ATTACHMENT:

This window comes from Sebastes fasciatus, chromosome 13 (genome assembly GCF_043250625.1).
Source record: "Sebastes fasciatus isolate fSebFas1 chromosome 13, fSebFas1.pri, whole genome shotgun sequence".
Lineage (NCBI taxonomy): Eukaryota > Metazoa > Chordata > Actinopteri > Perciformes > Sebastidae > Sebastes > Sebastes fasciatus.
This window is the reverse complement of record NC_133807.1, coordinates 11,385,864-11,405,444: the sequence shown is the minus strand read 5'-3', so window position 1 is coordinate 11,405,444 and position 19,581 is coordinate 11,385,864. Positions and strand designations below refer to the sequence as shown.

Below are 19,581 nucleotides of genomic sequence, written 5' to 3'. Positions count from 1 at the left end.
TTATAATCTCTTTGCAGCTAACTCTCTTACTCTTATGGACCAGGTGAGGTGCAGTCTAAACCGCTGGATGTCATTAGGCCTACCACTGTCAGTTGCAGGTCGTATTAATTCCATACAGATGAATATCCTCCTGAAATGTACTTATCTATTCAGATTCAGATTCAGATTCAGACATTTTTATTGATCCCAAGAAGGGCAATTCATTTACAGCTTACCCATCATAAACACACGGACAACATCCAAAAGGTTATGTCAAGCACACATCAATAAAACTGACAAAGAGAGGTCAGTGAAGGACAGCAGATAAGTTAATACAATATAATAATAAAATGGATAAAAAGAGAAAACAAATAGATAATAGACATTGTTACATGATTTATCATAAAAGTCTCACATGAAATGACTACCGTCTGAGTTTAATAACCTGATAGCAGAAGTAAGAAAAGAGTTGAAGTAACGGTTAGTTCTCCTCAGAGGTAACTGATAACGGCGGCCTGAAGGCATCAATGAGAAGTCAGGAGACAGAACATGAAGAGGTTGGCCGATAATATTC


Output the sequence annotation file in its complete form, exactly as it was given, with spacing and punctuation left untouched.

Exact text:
This window comes from Sebastes fasciatus, chromosome 13 (genome assembly GCF_043250625.1).
Source record: "Sebastes fasciatus isolate fSebFas1 chromosome 13, fSebFas1.pri, whole genome shotgun sequence".
Lineage (NCBI taxonomy): Eukaryota > Metazoa > Chordata > Actinopteri > Perciformes > Sebastidae > Sebastes > Sebastes fasciatus.
This window is the reverse complement of record NC_133807.1, coordinates 11,385,864-11,405,444: the sequence shown is the minus strand read 5'-3', so window position 1 is coordinate 11,405,444 and position 19,581 is coordinate 11,385,864. Positions and strand designations below refer to the sequence as shown.

Below are 19,581 nucleotides of genomic sequence, written 5' to 3'. Positions count from 1 at the left end.
TTATAATCTCTTTGCAGCTAACTCTCTTACTCTTATGGACCAGGTGAGGTGCAGTCTAAACCGCTGGATGTCATTAGGCCTACCACTGTCAGTTGCAGGTCGTATTAATTCCATACAGATGAATATCCTCCTGAAATGTACTTATCTATTCAGATTCAGATTCAGATTCAGACATTTTTATTGATCCCAAGAAGGGCAATTCATTTACAGCTTACCCATCATAAACACACGGACAACATCCAAAAGGTTATGTCAAGCACACATCAATAAAACTGACAAAGAGAGGTCAGTGAAGGACAGCAGATAAGTTAATACAATATAATAATAAAATGGATAAAAAGAGAAAACAAATAGATAATAGACATTGTTACATGATTTATCATAAAAGTCTCACATGAAATGACTACCGTCTGAGTTTAATAACCTGATAGCAGAAGTAAGAAAAGAGTTGAAGTAACGGTTAGTTCTCCTCAGAGGTAACTGATAACGGCGGCCTGAAGGCATCAATGAGAAGTCAGGAGACAGAACATGAAGAGGTTGGCCGATAATATTC